Who invented Fortran?

FORTRAN or Formula Translator language was invented by John Backus in 1954 for IBM (International Business Machines Corporation). John Backus, a popular American computer scientist worked with a team of other scientists to come up with a general purpose programming language called Fortran as an alternative to assembly language programming. In 1967 he received the W.W. Mc Dowell Award for development of FORTRAN by IEEE. It is the first high level programming language and was meant for use in engineering and scientific related applications.

Fortran is derived from IBM Mathematical Formula Translation System. This general purpose, imperative, procedural programming language is particularly suited for numeric and scientific computations. Fortran has been continuously used for more than half a century in areas which needed extensive computations such as numerical weather production, computational fluid dynamics, finite element analysis, computational chemistry and computational physics. It was among the most popular languages in the high-performance computing area.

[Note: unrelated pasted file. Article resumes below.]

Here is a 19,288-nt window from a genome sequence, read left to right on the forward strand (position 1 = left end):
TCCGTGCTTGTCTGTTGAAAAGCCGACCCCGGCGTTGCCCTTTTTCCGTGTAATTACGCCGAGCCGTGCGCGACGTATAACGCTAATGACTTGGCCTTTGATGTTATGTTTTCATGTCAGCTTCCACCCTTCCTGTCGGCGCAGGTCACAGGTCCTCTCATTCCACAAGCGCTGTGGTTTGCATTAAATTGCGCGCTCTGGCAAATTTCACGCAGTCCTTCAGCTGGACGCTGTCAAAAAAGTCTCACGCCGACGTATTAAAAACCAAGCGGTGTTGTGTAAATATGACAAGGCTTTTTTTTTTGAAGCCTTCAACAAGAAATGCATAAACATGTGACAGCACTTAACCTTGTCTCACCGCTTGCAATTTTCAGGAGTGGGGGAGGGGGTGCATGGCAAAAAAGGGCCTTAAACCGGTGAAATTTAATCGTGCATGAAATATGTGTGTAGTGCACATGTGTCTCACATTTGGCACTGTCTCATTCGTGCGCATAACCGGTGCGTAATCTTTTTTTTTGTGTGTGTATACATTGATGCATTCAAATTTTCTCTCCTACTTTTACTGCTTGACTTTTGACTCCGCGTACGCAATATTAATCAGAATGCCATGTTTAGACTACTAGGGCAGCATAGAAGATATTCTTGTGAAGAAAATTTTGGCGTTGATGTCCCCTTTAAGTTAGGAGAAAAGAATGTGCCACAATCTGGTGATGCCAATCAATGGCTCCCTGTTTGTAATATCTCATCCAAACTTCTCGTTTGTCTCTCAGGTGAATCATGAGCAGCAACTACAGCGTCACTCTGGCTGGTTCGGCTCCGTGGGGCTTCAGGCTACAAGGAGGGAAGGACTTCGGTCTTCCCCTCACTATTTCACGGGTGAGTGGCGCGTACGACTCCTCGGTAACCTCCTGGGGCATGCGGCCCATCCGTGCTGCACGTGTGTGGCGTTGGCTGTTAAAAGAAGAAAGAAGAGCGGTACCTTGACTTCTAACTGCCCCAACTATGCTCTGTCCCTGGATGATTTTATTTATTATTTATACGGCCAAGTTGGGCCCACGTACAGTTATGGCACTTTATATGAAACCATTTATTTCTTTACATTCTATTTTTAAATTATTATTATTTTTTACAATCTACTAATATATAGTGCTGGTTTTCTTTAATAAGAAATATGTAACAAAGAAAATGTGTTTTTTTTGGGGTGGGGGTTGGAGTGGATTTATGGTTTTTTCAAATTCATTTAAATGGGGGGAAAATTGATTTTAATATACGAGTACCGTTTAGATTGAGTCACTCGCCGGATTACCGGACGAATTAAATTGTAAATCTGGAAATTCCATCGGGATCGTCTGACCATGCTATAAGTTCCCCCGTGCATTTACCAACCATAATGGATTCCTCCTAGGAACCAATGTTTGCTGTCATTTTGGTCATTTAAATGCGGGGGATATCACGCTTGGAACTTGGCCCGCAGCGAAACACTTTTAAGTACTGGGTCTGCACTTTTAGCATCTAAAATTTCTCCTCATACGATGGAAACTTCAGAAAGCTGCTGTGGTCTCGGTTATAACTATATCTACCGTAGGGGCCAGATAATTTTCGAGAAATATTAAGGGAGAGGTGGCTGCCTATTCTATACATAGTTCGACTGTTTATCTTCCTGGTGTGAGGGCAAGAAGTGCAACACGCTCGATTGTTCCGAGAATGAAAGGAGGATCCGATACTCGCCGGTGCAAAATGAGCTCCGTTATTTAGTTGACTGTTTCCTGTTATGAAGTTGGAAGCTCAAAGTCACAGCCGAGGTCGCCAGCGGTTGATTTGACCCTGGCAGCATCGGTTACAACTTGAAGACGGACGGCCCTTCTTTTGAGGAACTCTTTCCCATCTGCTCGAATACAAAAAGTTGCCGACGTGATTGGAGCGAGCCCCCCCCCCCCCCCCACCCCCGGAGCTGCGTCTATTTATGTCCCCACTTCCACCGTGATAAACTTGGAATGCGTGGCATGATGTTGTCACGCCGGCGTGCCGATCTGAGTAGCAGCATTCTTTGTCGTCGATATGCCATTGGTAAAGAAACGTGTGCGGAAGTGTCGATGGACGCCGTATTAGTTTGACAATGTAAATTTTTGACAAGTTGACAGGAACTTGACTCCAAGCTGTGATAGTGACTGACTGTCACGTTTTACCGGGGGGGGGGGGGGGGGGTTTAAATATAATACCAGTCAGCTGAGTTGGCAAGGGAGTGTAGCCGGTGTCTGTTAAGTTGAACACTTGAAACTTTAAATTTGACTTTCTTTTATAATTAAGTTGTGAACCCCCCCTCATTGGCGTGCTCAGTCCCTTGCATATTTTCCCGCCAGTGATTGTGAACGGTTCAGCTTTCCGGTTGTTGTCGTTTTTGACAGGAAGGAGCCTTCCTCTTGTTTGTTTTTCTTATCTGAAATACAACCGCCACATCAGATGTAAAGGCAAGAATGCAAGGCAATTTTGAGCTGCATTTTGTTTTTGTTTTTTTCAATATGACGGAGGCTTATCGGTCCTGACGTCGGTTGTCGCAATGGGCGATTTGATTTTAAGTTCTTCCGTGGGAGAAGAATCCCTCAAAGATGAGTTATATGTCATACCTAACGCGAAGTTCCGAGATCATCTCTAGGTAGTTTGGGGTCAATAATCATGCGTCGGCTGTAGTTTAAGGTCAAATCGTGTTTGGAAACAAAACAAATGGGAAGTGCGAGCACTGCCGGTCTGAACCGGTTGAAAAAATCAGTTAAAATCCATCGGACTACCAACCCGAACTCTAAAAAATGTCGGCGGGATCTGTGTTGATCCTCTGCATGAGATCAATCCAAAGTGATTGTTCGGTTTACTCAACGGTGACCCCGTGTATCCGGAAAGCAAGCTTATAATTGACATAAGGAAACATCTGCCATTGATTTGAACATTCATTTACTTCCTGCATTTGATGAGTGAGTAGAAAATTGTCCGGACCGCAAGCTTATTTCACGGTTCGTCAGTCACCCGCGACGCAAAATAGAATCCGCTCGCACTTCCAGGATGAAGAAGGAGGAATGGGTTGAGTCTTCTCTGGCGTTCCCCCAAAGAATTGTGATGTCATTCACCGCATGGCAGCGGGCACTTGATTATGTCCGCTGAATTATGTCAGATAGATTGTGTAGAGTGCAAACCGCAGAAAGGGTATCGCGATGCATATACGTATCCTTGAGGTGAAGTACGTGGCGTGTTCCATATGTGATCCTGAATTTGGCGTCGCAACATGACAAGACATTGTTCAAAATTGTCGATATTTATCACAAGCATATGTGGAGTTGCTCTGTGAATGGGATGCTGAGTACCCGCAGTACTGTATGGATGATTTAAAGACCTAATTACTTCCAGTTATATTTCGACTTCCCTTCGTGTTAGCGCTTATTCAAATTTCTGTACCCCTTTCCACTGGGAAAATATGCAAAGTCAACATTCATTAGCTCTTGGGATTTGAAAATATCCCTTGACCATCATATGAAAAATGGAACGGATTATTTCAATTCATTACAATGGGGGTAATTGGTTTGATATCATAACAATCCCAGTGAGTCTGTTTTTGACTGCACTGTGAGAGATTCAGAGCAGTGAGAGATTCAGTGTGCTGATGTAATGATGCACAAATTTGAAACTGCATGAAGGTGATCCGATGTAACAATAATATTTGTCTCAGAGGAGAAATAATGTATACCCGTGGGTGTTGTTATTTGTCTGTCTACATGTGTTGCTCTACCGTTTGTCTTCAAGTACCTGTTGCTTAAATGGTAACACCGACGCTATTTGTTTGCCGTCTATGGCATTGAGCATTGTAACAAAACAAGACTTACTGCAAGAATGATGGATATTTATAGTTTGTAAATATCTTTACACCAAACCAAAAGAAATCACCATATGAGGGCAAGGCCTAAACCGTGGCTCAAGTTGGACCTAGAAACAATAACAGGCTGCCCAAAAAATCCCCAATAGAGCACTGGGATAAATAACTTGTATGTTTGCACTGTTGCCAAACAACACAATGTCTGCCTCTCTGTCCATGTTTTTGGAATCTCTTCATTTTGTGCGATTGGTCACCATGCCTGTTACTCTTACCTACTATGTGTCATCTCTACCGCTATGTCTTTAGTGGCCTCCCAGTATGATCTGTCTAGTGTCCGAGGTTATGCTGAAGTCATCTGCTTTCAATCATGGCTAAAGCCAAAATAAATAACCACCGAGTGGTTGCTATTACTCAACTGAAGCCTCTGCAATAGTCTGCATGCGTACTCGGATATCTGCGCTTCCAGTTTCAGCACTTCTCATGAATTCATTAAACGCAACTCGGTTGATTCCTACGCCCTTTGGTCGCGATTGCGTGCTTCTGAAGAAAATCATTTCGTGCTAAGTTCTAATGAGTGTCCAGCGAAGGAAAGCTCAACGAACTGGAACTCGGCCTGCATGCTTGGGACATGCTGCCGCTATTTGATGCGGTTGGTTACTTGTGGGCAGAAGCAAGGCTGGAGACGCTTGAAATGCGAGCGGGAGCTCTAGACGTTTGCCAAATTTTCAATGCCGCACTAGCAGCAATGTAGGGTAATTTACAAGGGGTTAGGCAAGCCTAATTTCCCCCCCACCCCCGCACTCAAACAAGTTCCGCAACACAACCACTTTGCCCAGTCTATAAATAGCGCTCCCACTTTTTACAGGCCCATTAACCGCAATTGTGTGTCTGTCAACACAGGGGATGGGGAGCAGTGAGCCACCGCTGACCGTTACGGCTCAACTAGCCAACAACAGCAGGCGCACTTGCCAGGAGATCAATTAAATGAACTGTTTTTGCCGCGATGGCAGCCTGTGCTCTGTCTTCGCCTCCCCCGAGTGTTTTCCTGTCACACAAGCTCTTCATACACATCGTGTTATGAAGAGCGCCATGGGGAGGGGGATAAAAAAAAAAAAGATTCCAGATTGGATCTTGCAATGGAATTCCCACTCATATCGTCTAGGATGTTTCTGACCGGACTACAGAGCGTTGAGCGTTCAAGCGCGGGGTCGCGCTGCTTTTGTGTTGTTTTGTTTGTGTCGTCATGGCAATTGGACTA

Programs that rank and benchmark the world’s fastest supercomputers use Fortran even now. Fortran has a number of descendent versions. Each version added extensions to the language while compatibility with the previous versions was maintained. Versions that have evolved have included support for character-based data (FORTRAN 77), modular programming, array programming and object-based programming (Fortran 90 / 95), and generic programming and object-oriented (Fortran 2003). Today it is possible to write an entirely portable program in Fortran without using a preprocessor.

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